German Shepherds Forum banner

1 - 8 of 8 Posts

·
Registered
Joined
·
3 Posts
Discussion Starter #1
My fiancé and I rescued our German Shepard a little over a month ago. When we first rescued him he was 10 weeks and now he is just shy of 14. The humane society we rescued him from informed us that he was found under a shed at 4 weeks with his brothers and sisters and a red heeler who had mothered them. She too was abandoned. We have read that socializing German shepards is very important so we have taken him everywhere. We go to petco and walk around with him every weeks, he has gone to garage sales with us and we are always at the dog park. He does great with other dogs but is still so timid with people. He has gotten a little better over the weeks but I am starting to worry that he will never like people. We are very family oriented and I am worried he will never warm up to our family. Any suggestions? Also, the humane society informed us that archer is a mix. We have had people say he is pure bread and some who think he is part lab or part collie or part husky. Any German Shepard experts out there who can tell if he is pure bread or mix?? We could use all the help we can get with socializing!!! Thank you!!
 

·
Registered
Joined
·
16,649 Posts
He is very cute! I bet the red heeler was his mom. He may be genetically shy or the mom could have imprinted fear onto him. It is likely that if he is shy now, he will always be shy but you can work with him to get him more comfortable around people. I would highly recommend clicker training. I would also recommend joining the shy dogs list on yahoo. They really know their stuff and will have a lot of good resources for you. shy-k9s : shy-k9s

There are also some great books on training shy dogs: http://www.dogwise.com/search.cfm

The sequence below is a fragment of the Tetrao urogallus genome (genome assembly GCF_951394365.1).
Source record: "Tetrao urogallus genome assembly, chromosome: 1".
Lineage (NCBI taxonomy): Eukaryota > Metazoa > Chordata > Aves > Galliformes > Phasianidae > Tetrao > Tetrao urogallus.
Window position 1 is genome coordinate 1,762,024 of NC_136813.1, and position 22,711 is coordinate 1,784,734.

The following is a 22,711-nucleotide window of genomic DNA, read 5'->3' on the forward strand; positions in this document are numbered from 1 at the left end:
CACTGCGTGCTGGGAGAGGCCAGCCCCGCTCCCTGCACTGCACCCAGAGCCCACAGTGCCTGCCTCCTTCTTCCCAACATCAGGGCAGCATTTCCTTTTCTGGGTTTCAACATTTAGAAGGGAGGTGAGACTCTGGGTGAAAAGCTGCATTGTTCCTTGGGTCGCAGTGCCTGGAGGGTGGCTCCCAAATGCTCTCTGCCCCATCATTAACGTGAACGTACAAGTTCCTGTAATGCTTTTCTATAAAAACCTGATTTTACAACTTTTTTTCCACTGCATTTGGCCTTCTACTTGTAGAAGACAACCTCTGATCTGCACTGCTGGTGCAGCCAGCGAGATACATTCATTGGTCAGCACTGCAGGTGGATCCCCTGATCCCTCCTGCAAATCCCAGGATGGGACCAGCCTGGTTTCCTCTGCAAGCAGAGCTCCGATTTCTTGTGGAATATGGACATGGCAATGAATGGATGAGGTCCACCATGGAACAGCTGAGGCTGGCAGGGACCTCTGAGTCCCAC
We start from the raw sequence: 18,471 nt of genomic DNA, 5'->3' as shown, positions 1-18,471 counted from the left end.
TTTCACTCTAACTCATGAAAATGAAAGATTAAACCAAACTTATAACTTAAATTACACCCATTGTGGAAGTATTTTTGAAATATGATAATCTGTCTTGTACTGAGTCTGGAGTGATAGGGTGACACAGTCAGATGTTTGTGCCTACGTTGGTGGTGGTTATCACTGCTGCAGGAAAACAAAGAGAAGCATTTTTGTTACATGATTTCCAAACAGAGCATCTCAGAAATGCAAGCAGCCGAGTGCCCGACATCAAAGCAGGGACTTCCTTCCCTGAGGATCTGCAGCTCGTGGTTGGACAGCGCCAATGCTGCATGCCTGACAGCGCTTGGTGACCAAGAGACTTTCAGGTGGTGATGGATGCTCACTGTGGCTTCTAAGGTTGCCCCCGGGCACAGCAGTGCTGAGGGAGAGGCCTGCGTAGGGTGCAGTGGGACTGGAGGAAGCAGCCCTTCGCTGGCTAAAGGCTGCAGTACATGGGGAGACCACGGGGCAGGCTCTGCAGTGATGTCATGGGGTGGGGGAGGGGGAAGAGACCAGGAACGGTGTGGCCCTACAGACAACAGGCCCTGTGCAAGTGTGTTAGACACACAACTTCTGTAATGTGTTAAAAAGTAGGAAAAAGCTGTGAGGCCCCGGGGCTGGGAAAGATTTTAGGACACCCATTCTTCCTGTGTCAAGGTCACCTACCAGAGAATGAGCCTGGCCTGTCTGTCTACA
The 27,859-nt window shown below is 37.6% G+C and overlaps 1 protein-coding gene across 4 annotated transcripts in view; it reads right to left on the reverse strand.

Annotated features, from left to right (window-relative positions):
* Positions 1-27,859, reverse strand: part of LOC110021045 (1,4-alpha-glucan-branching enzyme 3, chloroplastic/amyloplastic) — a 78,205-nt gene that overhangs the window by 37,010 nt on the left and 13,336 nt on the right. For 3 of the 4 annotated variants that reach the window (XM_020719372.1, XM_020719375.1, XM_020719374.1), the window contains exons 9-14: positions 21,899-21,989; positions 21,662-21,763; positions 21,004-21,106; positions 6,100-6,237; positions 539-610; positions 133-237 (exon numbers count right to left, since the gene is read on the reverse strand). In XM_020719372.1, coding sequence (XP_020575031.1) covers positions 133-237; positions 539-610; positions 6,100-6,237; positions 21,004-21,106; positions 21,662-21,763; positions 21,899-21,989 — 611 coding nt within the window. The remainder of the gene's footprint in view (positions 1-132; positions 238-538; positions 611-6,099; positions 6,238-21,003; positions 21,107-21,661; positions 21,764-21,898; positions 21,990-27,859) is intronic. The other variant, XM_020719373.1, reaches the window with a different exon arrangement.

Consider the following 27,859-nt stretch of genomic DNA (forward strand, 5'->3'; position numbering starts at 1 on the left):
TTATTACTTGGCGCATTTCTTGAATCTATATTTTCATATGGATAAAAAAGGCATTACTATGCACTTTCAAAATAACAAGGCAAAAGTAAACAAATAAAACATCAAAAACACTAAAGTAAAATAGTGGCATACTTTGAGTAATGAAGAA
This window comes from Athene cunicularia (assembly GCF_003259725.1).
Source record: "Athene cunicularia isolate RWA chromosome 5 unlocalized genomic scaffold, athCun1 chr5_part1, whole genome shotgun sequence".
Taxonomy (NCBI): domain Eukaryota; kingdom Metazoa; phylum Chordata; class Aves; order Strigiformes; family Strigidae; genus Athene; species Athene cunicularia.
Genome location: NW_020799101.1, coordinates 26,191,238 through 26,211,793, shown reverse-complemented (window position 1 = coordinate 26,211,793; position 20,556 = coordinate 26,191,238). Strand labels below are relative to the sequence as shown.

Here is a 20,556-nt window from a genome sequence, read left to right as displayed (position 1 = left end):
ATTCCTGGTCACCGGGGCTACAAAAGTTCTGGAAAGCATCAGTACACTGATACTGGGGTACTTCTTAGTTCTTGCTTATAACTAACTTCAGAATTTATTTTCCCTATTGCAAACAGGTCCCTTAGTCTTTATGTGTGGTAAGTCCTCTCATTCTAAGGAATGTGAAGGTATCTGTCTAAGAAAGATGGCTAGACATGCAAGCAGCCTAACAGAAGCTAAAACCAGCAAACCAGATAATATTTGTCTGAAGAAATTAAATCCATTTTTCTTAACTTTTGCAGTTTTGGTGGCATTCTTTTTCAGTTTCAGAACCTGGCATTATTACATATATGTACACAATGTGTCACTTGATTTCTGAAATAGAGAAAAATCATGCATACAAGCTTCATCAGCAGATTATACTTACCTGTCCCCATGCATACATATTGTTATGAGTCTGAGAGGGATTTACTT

·
Registered
Joined
·
3,253 Posts
In puppy class this week we were talking about polite greetings. And one thing our trainer had talked about was using a form of the command "touch" for others to greet your puppy. So, if you could teach him to touch your hand (you can then advance that later on to touch other objects, etc) and then when he knows that have others just walk up close and put their hand down to signal a touch command (kind of like a low "hi-5") and then have your pup "touch" their hand so that he greets them. She said she does this with a lot of shy dogs.
 

·
Registered
Joined
·
91 Posts
I know for me my pup was absolutely terrified of cars when I first got her at 11 weeks! Wanted to bolt, tail tucked looking around scared. Well for me what I did was muster up as much positive energy as I could put on a happy face and kept on marching up the street like nothing was wrong, did not coddle her or let her think that there was something to be scared of. For me energy and repetition work wonders. She was also scared of other dogs and this seems to have worked for that too. Good luck keep trying different methods I am sure you will find something, I try to look at the world from their perspective- been on the planet 11 weeks? I would be scared too lol!
 

·
Registered
Joined
·
159 Posts
I highly recommend spending some time learning about what socialization really is. I have a firm believer in the Michael Ellis philosophy that this is the most misunderstood concept in all of dog training. Your goal should not be to take this pup to classes at your local Petco and to have him interact with every dog and person you come across. If you attempt to use that method of socialization you are likely going to create problems. Proper socialization (IMO, and in the opinions of trainers I respect), is taking your pup to new places and getting him to build confidence by focusing on YOU and learning that other dogs and people are simply part of the environment. Take him to new places and teach him that YOU are the most fun and interesting thing in his life. If there are specific people and specific dogs that you know and trust, he can interact with them. But taking him to a big box puppy class, dog park, or a walk through the neighborhood where you let every person pet him and every dog interact with him is a recipe for more problems down the road. I would back way off here, avoid the "puppy class" and work with him on your own.
 

·
Registered
Joined
·
3 Posts
Discussion Starter #8
Thank you everyone for your suggestions so far! I think we are going to use bits and pieces of all of your posts and find the best routine that suits archer!!! Thank you again we appreciate all of your help and advice


Sent from Petguide.com Free App
 
1 - 8 of 8 Posts
Top